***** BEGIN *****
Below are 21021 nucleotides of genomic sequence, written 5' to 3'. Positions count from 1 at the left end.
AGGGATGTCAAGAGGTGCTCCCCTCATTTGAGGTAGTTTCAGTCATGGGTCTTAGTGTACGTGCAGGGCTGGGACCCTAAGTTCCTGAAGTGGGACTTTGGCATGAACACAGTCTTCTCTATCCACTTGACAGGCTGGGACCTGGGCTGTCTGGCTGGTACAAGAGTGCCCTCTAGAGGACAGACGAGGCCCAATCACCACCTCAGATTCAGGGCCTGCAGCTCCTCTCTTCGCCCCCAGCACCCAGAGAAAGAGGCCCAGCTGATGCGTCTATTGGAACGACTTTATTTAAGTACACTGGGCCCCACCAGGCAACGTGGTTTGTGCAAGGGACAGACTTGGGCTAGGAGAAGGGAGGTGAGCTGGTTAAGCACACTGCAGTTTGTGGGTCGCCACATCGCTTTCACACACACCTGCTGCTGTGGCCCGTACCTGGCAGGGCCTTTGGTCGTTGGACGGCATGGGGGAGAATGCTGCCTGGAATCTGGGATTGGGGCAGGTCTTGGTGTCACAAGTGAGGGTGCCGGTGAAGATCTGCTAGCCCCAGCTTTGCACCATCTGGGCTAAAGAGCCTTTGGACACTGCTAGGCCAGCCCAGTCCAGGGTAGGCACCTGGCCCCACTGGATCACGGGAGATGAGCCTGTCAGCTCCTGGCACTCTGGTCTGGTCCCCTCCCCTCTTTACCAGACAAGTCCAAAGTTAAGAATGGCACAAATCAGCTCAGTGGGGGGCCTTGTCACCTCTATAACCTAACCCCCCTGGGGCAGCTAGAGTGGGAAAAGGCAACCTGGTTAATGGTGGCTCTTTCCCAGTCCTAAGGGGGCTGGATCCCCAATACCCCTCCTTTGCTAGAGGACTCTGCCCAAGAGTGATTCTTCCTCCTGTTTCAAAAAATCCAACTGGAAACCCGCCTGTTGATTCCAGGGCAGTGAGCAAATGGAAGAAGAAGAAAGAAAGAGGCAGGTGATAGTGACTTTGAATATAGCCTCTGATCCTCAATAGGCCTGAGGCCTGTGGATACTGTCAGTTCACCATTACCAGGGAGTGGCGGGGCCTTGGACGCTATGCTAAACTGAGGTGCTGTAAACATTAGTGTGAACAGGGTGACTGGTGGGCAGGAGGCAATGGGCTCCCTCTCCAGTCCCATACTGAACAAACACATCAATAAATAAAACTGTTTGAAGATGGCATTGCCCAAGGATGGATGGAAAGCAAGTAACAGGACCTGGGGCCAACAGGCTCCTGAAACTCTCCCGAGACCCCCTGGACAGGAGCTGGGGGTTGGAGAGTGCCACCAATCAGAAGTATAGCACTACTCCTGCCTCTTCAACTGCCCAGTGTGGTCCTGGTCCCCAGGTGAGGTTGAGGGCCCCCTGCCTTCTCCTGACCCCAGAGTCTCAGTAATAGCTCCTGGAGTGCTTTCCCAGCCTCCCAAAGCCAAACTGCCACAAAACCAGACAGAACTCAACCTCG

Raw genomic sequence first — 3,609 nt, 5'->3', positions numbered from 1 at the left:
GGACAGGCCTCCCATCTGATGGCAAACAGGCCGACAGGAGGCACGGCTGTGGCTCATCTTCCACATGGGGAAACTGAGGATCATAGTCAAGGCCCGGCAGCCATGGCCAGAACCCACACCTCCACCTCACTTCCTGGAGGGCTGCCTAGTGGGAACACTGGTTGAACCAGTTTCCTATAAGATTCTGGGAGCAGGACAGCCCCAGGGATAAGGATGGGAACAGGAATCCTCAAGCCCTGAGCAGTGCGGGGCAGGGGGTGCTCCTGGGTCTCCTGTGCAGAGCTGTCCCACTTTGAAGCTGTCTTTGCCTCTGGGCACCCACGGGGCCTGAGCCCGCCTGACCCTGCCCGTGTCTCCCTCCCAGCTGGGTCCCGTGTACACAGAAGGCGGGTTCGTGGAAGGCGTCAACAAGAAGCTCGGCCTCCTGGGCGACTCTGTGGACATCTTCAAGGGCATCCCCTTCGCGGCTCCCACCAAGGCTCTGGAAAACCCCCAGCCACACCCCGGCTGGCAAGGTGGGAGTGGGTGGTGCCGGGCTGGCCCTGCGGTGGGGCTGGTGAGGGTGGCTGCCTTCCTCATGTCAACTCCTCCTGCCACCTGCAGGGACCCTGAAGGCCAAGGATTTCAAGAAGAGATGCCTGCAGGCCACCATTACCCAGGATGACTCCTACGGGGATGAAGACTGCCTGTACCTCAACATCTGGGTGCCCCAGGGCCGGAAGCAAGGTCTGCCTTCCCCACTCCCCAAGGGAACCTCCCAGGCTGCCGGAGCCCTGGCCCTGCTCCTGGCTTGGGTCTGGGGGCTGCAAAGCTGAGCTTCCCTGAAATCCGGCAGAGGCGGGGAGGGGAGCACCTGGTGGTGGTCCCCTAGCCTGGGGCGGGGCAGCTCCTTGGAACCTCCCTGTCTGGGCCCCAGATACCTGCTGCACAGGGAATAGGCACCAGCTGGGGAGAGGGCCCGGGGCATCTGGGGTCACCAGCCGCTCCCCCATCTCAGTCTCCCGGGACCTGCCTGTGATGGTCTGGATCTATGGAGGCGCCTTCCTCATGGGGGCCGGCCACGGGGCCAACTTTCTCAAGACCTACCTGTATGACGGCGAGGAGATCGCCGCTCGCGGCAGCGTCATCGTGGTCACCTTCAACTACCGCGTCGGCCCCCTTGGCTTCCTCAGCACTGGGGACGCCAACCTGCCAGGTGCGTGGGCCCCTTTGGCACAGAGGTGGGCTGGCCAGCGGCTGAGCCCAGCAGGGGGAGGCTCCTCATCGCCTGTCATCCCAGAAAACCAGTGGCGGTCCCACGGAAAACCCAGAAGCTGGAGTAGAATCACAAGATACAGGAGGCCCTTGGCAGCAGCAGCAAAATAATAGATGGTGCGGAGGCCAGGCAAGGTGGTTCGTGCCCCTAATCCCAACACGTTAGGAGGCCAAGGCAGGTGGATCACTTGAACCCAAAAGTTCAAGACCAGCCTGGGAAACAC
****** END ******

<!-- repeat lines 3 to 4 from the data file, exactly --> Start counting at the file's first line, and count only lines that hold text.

Raw genomic sequence first — 3,609 nt, 5'->3', positions numbered from 1 at the left:
GGACAGGCCTCCCATCTGATGGCAAACAGGCCGACAGGAGGCACGGCTGTGGCTCATCTTCCACATGGGGAAACTGAGGATCATAGTCAAGGCCCGGCAGCCATGGCCAGAACCCACACCTCCACCTCACTTCCTGGAGGGCTGCCTAGTGGGAACACTGGTTGAACCAGTTTCCTATAAGATTCTGGGAGCAGGACAGCCCCAGGGATAAGGATGGGAACAGGAATCCTCAAGCCCTGAGCAGTGCGGGGCAGGGGGTGCTCCTGGGTCTCCTGTGCAGAGCTGTCCCACTTTGAAGCTGTCTTTGCCTCTGGGCACCCACGGGGCCTGAGCCCGCCTGACCCTGCCCGTGTCTCCCTCCCAGCTGGGTCCCGTGTACACAGAAGGCGGGTTCGTGGAAGGCGTCAACAAGAAGCTCGGCCTCCTGGGCGACTCTGTGGACATCTTCAAGGGCATCCCCTTCGCGGCTCCCACCAAGGCTCTGGAAAACCCCCAGCCACACCCCGGCTGGCAAGGTGGGAGTGGGTGGTGCCGGGCTGGCCCTGCGGTGGGGCTGGTGAGGGTGGCTGCCTTCCTCATGTCAACTCCTCCTGCCACCTGCAGGGACCCTGAAGGCCAAGGATTTCAAGAAGAGATGCCTGCAGGCCACCATTACCCAGGATGACTCCTACGGGGATGAAGACTGCCTGTACCTCAACATCTGGGTGCCCCAGGGCCGGAAGCAAGGTCTGCCTTCCCCACTCCCCAAGGGAACCTCCCAGGCTGCCGGAGCCCTGGCCCTGCTCCTGGCTTGGGTCTGGGGGCTGCAAAGCTGAGCTTCCCTGAAATCCGGCAGAGGCGGGGAGGGGAGCACCTGGTGGTGGTCCCCTAGCCTGGGGCGGGGCAGCTCCTTGGAACCTCCCTGTCTGGGCCCCAGATACCTGCTGCACAGGGAATAGGCACCAGCTGGGGAGAGGGCCCGGGGCATCTGGGGTCACCAGCCGCTCCCCCATCTCAGTCTCCCGGGACCTGCCTGTGATGGTCTGGATCTATGGAGGCGCCTTCCTCATGGGGGCCGGCCACGGGGCCAACTTTCTCAAGACCTACCTGTATGACGGCGAGGAGATCGCCGCTCGCGGCAGCGTCATCGTGGTCACCTTCAACTACCGCGTCGGCCCCCTTGGCTTCCTCAGCACTGGGGACGCCAACCTGCCAGGTGCGTGGGCCCCTTTGGCACAGAGGTGGGCTGGCCAGCGGCTGAGCCCAGCAGGGGGAGGCTCCTCATCGCCTGTCATCCCAGAAAACCAGTGGCGGTCCCACGGAAAACCCAGAAGCTGGAGTAGAATCACAAGATACAGGAGGCCCTTGGCAGCAGCAGCAAAATAATAGATGGTGCGGAGGCCAGGCAAGGTGGTTCGTGCCCCTAATCCCAACACGTTAGGAGGCCAAGGCAGGTGGATCACTTGAACCCAAAAGTTCAAGACCAGCCTGGGAAACAC